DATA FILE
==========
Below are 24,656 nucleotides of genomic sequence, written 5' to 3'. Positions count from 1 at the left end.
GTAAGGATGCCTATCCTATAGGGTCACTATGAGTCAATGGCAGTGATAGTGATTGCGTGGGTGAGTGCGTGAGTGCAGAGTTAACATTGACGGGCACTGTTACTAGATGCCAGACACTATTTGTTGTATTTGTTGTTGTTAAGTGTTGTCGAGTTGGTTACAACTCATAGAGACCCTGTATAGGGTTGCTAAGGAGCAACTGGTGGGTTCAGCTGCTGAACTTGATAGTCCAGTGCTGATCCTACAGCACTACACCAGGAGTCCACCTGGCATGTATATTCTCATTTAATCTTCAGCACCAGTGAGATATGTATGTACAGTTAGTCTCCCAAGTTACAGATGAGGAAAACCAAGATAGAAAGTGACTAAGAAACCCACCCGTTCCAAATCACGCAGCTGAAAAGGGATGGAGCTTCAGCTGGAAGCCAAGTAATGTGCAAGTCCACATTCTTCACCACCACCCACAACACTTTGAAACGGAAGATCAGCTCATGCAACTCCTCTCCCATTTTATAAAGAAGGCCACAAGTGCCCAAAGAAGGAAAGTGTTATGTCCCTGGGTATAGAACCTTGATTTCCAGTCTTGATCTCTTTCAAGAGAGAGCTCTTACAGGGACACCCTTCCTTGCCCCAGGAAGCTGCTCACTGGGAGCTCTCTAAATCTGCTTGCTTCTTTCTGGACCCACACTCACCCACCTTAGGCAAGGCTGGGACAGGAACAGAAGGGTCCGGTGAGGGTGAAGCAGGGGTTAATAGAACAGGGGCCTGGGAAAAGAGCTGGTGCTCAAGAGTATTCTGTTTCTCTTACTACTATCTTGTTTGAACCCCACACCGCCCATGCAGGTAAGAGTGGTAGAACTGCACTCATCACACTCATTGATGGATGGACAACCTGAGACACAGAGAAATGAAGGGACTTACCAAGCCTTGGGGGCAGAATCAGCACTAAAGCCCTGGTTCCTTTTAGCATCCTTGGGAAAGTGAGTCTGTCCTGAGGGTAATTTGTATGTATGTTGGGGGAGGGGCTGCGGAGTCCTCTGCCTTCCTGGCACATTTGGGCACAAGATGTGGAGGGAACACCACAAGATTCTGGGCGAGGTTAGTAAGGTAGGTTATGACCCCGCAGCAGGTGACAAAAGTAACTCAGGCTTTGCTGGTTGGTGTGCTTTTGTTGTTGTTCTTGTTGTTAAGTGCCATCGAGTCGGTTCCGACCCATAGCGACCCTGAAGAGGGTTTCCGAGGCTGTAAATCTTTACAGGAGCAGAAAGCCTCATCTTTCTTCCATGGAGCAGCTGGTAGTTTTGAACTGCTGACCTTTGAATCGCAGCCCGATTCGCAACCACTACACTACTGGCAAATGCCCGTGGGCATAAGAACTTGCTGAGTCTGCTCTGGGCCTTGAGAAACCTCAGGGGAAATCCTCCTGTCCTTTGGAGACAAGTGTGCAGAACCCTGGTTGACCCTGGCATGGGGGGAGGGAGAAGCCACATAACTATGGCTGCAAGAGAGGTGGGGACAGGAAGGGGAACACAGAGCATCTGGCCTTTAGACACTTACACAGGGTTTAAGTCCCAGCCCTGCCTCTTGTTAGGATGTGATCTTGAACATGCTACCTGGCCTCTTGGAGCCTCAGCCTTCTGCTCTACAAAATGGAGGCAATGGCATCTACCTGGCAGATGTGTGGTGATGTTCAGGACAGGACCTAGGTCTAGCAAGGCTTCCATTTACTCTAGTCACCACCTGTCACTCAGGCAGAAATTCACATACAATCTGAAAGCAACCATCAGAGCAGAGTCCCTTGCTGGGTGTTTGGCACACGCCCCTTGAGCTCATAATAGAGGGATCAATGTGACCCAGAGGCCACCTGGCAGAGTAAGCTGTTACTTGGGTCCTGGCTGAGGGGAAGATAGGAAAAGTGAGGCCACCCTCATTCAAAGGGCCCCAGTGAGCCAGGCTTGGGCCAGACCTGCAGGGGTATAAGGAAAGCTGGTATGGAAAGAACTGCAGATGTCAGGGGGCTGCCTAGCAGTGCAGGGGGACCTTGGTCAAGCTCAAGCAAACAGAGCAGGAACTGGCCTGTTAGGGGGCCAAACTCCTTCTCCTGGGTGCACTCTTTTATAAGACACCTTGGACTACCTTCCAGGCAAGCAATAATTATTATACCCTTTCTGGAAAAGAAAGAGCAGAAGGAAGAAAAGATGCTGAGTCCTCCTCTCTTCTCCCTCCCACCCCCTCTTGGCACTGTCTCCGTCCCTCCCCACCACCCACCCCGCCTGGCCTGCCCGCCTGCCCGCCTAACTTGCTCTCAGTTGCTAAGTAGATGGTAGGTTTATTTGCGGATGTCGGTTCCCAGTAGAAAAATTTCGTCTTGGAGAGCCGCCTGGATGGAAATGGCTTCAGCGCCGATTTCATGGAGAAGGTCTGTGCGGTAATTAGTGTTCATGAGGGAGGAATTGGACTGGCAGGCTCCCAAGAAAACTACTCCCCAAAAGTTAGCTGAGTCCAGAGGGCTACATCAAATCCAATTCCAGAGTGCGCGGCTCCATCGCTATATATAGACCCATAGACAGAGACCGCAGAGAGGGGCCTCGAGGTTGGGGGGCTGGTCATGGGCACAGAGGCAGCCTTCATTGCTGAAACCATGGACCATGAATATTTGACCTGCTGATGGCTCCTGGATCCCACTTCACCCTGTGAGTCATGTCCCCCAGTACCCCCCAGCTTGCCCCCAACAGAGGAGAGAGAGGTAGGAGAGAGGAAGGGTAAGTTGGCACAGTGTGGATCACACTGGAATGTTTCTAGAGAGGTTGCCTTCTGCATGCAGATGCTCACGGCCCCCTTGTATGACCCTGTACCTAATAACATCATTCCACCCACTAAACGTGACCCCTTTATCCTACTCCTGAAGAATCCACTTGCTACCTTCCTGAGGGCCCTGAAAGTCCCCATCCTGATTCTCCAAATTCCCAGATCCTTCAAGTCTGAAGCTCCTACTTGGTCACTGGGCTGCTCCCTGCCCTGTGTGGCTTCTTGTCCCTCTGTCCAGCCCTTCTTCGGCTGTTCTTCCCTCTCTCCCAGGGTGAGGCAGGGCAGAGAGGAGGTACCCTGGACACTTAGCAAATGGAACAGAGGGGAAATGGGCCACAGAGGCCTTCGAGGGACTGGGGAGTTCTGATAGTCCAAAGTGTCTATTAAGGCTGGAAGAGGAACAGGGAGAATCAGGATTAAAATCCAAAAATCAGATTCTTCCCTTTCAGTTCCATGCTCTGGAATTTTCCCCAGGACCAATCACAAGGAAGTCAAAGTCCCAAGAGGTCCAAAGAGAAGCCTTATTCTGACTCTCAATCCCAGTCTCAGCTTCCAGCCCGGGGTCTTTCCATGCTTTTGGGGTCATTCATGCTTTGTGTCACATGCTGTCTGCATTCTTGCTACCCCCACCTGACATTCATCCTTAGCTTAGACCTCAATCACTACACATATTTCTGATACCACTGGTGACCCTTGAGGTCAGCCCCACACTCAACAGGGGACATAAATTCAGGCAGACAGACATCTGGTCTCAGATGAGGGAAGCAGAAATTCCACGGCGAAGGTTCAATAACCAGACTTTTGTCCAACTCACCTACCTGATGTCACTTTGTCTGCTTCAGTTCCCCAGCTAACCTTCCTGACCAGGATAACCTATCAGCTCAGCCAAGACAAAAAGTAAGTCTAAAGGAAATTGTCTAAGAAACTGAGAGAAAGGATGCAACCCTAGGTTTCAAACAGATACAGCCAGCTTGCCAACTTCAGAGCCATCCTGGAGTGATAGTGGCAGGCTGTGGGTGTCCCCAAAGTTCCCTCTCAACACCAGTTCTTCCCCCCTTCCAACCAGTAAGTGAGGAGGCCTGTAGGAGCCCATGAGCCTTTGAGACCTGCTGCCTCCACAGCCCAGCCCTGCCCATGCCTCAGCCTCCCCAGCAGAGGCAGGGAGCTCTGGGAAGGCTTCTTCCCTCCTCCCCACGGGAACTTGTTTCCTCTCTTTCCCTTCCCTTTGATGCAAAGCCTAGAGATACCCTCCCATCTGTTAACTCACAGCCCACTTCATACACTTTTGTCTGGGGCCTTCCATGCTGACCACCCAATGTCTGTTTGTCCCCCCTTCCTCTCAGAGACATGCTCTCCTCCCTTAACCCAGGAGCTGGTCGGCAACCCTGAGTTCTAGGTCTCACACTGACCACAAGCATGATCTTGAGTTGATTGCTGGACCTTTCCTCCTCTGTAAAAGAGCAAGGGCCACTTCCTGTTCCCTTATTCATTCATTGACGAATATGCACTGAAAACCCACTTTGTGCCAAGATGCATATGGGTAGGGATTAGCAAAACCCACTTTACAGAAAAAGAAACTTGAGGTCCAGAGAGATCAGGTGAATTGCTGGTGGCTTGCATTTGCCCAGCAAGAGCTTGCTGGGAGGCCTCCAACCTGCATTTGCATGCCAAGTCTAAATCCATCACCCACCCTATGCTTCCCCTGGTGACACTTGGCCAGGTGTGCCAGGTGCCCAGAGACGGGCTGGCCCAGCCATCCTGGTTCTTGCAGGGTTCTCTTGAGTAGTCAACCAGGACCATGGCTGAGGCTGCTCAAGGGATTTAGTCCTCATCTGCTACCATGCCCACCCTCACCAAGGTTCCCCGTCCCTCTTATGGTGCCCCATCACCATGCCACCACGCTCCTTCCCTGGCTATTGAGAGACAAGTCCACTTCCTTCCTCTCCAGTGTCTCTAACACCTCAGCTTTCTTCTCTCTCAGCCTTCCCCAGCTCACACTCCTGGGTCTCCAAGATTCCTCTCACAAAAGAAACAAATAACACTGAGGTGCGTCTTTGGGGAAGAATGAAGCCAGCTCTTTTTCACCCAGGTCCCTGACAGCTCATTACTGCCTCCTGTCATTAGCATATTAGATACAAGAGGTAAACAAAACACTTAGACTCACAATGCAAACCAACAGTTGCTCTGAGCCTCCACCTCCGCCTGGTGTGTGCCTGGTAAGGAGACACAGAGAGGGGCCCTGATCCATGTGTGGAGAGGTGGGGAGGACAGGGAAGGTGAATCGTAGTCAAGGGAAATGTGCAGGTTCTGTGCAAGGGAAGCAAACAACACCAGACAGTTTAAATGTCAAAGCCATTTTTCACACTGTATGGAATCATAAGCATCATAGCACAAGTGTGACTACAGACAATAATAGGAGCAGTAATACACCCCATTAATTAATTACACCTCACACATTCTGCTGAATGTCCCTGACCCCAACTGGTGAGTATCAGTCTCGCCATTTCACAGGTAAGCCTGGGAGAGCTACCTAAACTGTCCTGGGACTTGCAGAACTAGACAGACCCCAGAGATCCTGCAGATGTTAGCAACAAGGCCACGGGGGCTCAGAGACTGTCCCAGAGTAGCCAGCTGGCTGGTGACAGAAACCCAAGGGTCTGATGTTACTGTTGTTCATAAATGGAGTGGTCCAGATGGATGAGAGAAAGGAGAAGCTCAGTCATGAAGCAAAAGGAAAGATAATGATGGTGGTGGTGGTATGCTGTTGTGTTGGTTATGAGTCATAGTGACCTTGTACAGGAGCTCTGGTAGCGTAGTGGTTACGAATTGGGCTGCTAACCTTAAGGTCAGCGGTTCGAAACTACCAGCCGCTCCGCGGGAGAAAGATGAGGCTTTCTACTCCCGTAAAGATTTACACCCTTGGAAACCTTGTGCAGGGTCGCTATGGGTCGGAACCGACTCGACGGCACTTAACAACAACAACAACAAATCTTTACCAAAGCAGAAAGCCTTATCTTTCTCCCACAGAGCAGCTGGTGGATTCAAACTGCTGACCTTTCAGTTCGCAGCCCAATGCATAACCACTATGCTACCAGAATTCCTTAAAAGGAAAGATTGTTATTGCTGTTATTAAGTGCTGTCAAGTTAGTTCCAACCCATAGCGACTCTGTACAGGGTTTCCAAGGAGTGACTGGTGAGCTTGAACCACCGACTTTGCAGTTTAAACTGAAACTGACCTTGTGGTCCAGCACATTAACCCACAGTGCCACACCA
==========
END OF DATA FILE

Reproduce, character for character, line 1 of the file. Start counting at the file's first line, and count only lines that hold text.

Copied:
Below are 24,656 nucleotides of genomic sequence, written 5' to 3'. Positions count from 1 at the left end.